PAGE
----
During this bitterly cold weather, there are few places that have open water for the wildlife to get a drink. One place is below the dam on our lake.

From the house, we watch deer, turkey and other animals trek down the hill and disappear into the creek for a few minutes. Before long, they return, having found open water to quench their thirst.

For more than a week now, we have had a pair of eagles hanging around. When not soaring around, they rest in a large oak tree near the open water.

One day we looked out to see the eagle pair, high above the lake, locked together and spiraling toward the ground. I turned to my wife, smiling, and said, “They are not fighting.”

This adage comes from early in our marriage. Being raised on a farm, I wanted our boys to have many of the same experiences and opportunities I had growing up. My wife came from a small town with no farm experience but thought this would be great fun.

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Most of the dealings with livestock were new to her. We developed quite a menagerie. There was one sheep, two goats, a pig, two horses, several chickens and a couple of calves.

I got a family milk cow and was going to teach my wife how to milk it. After one lesson, she explained to me that I could milk the cow myself.

From a young age, the boys learned the responsibility of caring for animals that depended on them. For the most part, our little farm was running along smoothly.

There were a few exceptions such as the 75-pound pig getting out and eating about 50 pounds of dog food. She almost died from dog food overdose.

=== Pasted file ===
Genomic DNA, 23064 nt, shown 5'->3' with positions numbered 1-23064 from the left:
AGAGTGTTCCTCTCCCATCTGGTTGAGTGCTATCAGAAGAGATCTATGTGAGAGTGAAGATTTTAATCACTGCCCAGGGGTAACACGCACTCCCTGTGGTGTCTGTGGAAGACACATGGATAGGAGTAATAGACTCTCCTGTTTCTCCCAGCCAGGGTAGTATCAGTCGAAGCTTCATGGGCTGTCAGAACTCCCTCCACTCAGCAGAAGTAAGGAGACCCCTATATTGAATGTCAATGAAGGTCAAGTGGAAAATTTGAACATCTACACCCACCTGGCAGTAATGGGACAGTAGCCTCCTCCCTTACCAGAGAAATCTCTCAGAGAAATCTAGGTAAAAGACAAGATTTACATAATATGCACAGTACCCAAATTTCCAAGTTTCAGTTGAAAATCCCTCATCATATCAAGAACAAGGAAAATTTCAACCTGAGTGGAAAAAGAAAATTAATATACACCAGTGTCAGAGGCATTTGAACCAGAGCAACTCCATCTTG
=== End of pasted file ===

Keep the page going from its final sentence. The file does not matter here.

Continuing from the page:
There was also the time the goats got out and ate my wife’s flowers. Naturally, the sheep, being a sheep, followed along.

When the damage was done, the goats were smart enough to go back into their pen. The sheep could not figure out how to get in and stood in the yard looking like the guilty one. I am sure she was guilty, but not as guilty as the two sneaky goats that stood in their pen looking innocent.

One day while I was at work, I got a frantic call from my wife. The rooster was trying to kill one of the hens.

They were fighting just terrible. He would jump on her, hit her with his wings, and peck the top of her head.

I was in a meeting with several people, so could not explain in detail what was happening, but assured her, they were “not fighting.” Later, when I had the opportunity to explain the mating ritual of chickens, we laughed about her concern, but she still thought the rooster was mean.

The “not fighting” phrase has been a part of our vocabulary and inside joke since that day. In early spring when we see a pair of bluebirds flutter together toward the lawn looking like they are in an angry battle, we always say they are “not fighting.”

Bald eagles are among the earliest birds to nest in the spring. I am hoping the courtship display we witnessed is a sign the pair is going to nest here. It would be exciting to watch the eagles nest and raise their young within view of our house. It is a possibility since I am quite sure the pair was “not fighting.”